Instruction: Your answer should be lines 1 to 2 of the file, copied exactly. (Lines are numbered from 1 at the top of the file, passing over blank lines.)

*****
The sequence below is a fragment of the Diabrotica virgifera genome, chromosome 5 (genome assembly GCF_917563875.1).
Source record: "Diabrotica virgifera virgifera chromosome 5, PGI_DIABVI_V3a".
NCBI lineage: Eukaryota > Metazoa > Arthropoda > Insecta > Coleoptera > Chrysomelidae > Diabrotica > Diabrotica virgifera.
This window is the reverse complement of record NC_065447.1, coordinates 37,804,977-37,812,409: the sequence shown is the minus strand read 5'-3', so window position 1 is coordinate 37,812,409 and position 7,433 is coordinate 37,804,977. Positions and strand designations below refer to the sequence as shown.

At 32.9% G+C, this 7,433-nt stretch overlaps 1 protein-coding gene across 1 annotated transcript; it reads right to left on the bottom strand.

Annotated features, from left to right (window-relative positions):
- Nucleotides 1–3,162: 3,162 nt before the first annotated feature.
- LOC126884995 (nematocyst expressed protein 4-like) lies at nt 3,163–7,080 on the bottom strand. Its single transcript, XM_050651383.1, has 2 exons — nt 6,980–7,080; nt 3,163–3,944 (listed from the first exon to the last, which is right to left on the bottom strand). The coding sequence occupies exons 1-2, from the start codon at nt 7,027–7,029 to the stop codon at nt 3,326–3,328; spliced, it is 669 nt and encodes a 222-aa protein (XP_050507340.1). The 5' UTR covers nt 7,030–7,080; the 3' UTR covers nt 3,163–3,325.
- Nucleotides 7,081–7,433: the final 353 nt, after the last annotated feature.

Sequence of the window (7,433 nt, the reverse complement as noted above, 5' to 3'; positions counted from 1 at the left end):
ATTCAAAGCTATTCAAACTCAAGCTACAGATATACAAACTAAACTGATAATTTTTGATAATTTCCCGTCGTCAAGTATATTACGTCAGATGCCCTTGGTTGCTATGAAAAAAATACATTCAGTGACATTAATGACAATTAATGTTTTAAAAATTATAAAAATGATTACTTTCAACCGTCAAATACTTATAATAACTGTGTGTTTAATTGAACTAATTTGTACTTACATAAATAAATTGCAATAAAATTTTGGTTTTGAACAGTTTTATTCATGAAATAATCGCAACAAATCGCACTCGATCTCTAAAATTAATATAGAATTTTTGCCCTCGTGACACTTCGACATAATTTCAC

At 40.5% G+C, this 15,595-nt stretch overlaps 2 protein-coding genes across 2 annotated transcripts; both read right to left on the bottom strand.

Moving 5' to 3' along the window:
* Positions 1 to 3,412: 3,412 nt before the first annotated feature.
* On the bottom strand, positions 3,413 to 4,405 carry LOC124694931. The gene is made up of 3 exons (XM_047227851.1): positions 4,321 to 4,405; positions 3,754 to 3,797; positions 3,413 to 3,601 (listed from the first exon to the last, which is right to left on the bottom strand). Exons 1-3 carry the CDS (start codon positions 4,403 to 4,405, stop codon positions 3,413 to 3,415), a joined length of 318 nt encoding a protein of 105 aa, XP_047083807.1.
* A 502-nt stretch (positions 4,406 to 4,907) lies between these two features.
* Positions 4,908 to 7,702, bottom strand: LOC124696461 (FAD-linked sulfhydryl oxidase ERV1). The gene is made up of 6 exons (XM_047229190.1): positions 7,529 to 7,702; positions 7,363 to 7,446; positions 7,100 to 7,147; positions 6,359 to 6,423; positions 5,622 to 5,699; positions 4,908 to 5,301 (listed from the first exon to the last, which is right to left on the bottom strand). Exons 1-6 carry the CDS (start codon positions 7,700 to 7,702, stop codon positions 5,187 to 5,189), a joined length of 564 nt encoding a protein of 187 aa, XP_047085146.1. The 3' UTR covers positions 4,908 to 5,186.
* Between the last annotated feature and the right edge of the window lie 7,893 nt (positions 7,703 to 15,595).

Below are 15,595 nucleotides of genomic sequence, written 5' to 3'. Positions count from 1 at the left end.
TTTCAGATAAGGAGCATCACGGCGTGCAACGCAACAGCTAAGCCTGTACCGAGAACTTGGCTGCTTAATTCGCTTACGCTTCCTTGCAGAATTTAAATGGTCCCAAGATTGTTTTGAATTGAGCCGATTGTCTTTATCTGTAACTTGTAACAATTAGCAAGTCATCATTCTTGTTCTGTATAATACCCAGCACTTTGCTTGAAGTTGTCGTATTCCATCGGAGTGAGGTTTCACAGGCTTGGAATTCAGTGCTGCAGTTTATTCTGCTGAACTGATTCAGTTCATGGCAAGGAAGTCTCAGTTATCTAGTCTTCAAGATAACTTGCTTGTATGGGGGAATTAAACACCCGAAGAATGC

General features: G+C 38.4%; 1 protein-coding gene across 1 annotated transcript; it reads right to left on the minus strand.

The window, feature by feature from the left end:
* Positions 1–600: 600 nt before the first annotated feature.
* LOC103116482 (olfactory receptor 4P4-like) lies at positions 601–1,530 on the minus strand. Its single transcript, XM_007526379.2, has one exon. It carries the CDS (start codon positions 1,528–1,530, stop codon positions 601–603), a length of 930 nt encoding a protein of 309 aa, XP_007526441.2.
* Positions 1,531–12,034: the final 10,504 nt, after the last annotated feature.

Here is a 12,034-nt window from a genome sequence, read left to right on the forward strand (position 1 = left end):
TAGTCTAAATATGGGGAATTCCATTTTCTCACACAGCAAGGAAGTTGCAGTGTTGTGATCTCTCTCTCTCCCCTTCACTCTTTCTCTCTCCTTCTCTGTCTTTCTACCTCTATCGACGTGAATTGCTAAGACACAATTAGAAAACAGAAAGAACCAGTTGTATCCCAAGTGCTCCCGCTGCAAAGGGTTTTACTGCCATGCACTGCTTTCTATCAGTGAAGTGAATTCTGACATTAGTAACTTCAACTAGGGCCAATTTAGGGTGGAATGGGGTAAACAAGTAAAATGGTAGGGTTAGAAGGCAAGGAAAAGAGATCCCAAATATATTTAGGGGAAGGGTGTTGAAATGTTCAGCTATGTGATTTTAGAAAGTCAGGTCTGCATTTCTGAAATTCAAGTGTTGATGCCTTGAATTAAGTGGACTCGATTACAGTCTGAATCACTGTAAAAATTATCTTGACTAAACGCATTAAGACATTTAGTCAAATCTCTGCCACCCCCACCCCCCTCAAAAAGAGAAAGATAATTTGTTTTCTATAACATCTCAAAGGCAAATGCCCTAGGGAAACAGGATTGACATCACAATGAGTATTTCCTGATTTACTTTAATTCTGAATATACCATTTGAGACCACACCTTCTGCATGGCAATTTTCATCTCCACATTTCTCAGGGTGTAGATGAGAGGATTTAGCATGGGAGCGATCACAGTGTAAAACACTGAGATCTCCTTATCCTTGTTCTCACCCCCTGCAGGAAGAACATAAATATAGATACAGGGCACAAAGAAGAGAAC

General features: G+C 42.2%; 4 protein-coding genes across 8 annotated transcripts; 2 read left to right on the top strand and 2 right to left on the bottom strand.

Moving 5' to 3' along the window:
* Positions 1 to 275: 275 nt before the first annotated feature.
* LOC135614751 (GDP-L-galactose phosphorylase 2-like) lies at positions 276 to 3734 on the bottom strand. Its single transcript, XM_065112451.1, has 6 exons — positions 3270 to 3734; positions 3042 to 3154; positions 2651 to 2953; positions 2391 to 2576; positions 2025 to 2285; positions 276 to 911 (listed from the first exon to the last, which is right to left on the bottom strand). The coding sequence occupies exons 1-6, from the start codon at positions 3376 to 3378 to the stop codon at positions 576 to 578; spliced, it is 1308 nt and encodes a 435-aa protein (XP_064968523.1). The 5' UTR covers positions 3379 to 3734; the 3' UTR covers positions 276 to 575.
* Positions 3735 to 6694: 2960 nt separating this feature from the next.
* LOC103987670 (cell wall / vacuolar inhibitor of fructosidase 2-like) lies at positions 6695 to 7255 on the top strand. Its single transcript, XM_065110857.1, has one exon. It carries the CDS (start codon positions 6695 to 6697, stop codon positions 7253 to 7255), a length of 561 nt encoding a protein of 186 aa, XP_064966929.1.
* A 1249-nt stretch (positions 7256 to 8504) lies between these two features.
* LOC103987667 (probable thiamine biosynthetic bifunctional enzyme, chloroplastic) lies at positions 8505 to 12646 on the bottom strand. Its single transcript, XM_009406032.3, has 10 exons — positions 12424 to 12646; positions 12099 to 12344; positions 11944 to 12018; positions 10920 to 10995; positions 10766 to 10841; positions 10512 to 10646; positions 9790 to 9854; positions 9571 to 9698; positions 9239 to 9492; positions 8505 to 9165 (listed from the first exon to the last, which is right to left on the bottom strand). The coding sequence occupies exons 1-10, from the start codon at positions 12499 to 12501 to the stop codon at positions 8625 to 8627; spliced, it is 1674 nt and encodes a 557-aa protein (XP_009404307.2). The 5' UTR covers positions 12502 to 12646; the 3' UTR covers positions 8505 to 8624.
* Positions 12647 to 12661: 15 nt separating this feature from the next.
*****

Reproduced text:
The sequence below is a fragment of the Diabrotica virgifera genome, chromosome 5 (genome assembly GCF_917563875.1).
Source record: "Diabrotica virgifera virgifera chromosome 5, PGI_DIABVI_V3a".